The larger version could feature a 6.5-inch OLED display. This number seems insane given that the first iPhone only had a 3.5-inch screen. But people spend so much time on their phone that there should be a market for this huge phone.

The NEEO universal remote is a modern Logitech Harmony alternative

The advanced universal remote market is not a very crowded market. In fact, for a while now, Logitech’s Harmony line has been pretty much the only game in town. Newcomer NEEO wants to upset that monopoly with its new NEEO Remote and NEEO Brain combo ($369), which is a system that can connect just about any AV system, along with a smorgasbord of connected smart devices including Nest, Philips Hue, Sonos and more.

NEEO’s two-part system includes the Brain, which, true to its name, handles all of the heavy lifting. This is a puck-shaped device with 360-degree IR blasters dotting its outside perimeter, and which has one IR extender out (there’s one in the box) for connecting devices held within a closed AV cabinet, for instance. This central hub also connects to your Wi-Fi network, and setup requires plugging it into your router via Ethernet to get everything squared away, similar to how you initially set up Sonos speakers, if you’re familiar with that process.

Most of the setup work you need to do to get NEEO working happens on your phone, and that’s where it becomes apparent that this smart remote was designed for a modern context. Logitech’s Harmony software has come a long way, and now you can do everything you need to do from the iOS and Android app, but it’s still somewhat apparent that its legacy is as something you initially setup using a desktop and somewhat awkward web-based software. The NEEO feels at home on mobile, and it makes the setup and configuration process much better overall.

The other core component of the NEEO system is the NEEO Remote. This is a fantastic piece of industrial design, first of all. It’s a sleek rectangle crafted from aerospace-grade aluminum that oozes charm, in a way that nothing in the current Logitech Harmony lineup can come close to matching. The minimalist design still doesn’t suffer from the ‘which way is up?’ problem that the Apple Remote faces, because of subtle design cues including bottom weighting and the presence of ample physical buttons.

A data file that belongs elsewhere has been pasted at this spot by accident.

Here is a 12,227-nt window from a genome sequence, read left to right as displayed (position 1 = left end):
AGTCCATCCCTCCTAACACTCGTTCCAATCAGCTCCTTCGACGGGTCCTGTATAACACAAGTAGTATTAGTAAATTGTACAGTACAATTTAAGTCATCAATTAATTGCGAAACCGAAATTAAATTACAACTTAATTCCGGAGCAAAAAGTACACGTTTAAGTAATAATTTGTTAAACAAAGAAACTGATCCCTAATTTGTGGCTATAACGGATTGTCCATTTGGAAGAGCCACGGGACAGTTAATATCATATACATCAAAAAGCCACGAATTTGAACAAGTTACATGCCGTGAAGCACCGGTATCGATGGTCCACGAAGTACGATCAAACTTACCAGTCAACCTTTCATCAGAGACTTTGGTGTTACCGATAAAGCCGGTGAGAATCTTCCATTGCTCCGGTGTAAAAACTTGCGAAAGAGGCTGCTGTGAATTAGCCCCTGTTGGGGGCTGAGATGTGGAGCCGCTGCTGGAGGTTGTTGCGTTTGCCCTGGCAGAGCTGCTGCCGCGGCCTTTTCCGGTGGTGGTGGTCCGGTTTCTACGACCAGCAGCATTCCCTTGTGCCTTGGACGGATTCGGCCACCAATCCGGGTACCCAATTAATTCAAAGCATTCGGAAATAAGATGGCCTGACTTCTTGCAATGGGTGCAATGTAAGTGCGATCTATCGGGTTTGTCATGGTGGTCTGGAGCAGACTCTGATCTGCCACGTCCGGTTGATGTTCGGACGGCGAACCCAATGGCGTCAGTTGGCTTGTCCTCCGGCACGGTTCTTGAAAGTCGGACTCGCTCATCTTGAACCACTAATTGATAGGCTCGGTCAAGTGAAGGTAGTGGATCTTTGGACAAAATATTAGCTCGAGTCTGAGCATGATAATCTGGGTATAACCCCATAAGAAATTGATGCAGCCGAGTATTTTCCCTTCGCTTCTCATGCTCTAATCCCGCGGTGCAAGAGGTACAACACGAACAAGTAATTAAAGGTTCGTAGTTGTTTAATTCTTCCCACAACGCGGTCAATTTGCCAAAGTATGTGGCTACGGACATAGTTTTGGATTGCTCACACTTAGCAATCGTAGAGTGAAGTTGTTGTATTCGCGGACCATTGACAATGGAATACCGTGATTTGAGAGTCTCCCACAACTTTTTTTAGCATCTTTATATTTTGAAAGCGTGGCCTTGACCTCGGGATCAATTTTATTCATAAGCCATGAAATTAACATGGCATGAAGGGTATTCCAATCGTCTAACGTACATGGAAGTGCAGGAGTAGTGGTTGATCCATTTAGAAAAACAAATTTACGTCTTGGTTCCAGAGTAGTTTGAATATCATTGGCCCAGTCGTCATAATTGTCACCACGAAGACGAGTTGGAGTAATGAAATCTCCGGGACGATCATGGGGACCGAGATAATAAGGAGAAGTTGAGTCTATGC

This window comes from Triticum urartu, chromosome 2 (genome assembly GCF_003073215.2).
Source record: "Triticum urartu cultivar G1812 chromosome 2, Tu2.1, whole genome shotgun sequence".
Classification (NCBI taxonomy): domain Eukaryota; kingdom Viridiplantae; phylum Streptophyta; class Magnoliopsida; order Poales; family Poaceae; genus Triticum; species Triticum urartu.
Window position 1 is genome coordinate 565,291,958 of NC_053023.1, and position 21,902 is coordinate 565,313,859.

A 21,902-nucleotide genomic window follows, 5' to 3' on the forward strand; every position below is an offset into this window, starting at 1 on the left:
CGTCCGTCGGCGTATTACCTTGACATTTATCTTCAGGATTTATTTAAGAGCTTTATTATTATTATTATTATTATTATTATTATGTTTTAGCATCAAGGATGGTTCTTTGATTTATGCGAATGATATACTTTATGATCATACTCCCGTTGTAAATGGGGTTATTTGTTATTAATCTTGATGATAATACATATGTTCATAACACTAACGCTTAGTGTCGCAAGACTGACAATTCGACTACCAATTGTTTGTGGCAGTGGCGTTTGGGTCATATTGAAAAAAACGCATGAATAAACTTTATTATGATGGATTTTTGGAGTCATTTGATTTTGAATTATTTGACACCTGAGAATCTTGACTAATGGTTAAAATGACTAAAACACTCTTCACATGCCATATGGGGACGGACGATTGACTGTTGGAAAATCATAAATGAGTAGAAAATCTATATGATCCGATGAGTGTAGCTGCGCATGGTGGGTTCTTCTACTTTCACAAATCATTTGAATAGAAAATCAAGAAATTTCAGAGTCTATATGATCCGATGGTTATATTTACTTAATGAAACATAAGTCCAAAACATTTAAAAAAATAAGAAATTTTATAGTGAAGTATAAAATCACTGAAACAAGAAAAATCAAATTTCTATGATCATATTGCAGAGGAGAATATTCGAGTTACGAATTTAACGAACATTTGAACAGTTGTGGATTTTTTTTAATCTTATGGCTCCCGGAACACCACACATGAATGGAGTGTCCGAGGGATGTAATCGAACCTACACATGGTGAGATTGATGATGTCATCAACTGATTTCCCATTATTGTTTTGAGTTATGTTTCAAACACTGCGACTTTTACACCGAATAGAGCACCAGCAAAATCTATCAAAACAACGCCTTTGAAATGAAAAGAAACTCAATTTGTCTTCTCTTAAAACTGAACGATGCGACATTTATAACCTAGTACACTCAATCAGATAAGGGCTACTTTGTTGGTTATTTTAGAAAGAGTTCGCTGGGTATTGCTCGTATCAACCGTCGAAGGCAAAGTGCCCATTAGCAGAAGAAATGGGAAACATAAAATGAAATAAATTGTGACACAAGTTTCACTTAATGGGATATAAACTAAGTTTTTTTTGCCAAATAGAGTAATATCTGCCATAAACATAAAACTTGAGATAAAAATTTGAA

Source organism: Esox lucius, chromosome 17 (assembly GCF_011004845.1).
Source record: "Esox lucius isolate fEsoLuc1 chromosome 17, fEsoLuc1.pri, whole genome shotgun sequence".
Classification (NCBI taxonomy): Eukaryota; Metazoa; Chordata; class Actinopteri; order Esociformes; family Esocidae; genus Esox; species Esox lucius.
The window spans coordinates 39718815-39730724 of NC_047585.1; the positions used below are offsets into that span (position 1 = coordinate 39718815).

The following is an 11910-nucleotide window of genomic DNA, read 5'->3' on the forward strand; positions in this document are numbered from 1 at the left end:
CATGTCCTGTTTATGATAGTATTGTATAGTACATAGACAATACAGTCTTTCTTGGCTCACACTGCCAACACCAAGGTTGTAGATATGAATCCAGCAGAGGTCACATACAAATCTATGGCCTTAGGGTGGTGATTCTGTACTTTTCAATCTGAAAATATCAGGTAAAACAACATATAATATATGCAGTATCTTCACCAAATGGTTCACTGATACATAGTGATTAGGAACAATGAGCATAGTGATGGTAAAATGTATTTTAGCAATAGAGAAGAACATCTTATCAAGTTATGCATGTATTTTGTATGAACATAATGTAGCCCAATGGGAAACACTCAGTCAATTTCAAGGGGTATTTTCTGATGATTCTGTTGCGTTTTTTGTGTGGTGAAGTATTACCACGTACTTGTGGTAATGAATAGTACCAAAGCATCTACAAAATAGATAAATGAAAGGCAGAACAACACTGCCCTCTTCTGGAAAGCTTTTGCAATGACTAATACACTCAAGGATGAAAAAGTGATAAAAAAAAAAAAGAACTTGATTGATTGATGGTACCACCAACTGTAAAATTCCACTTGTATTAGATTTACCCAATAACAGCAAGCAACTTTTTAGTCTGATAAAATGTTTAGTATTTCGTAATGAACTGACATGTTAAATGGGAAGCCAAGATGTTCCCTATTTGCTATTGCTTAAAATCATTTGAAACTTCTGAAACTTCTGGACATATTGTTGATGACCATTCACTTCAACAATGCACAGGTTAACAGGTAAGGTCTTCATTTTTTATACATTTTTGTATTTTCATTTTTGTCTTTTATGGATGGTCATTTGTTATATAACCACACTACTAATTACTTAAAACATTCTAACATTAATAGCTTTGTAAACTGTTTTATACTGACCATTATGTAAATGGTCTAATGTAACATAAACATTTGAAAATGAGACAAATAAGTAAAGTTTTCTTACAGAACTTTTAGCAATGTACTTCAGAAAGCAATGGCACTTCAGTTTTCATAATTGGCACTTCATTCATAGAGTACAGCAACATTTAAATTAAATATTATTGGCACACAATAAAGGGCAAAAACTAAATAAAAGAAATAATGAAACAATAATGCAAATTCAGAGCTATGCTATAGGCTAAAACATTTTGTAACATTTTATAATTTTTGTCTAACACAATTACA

A NEEO Remote isn’t necessary for the system to work – you can just use the Brain along with the companion app for iPhone or Android, but the remote is a joy to hold and use, thanks to its unique design, and it features a super high density display that’s extremely responsive to touch input and pleasingly responsive to touch. NEEO took a lot of time to get this touchscreen experience right, and it pays off, delivering a clear and simple control interface that shifts to suit the needs of whatever activity you’re running at the time.

The NEEO Remote also has an “SOS” feature so that you can locate it if you happen to misplace it, and it can even be configured to recognize different hands if you want to set profiles for distinct members of the household, or set parental control profiles limiting access to certain content or devices. This kind of thing is where NEEO’s feature set exceeds the competition, and shows a particular attention to modern device use cases.

One NEEO Remote can also control multiple NEEO Brains, which is another limitation of the completion. That means you can set up NEEO Brains in each room where you have devices to control, and carry your remote from place to place instead of having to have multiple. The NEEO Brain is still $200 on its own, however, so it’s definitely still a barrier to entry.

NEEO otherwise does pretty much everything you’d expect a smart remote to do in 2018: You can set recipes on the deice itself, including with triggers like time-based alarms or motion detection (without using IFTTT). You can connect it to Alexa, though that functionality is limited at the moment, with more updates promised in future to make this better.

The bottom line is that NEEO offers a competent, intelligent alternative the big dog on the block, Logitech’s Harmony system. Logitech’s offering is still more robust and mature in terms of delivering Alexa and Google Assistant compatibility, as well as rock solid performance, but NEEO has some clever ideas and unique takes that will serve more patient and tech-forward users better over time.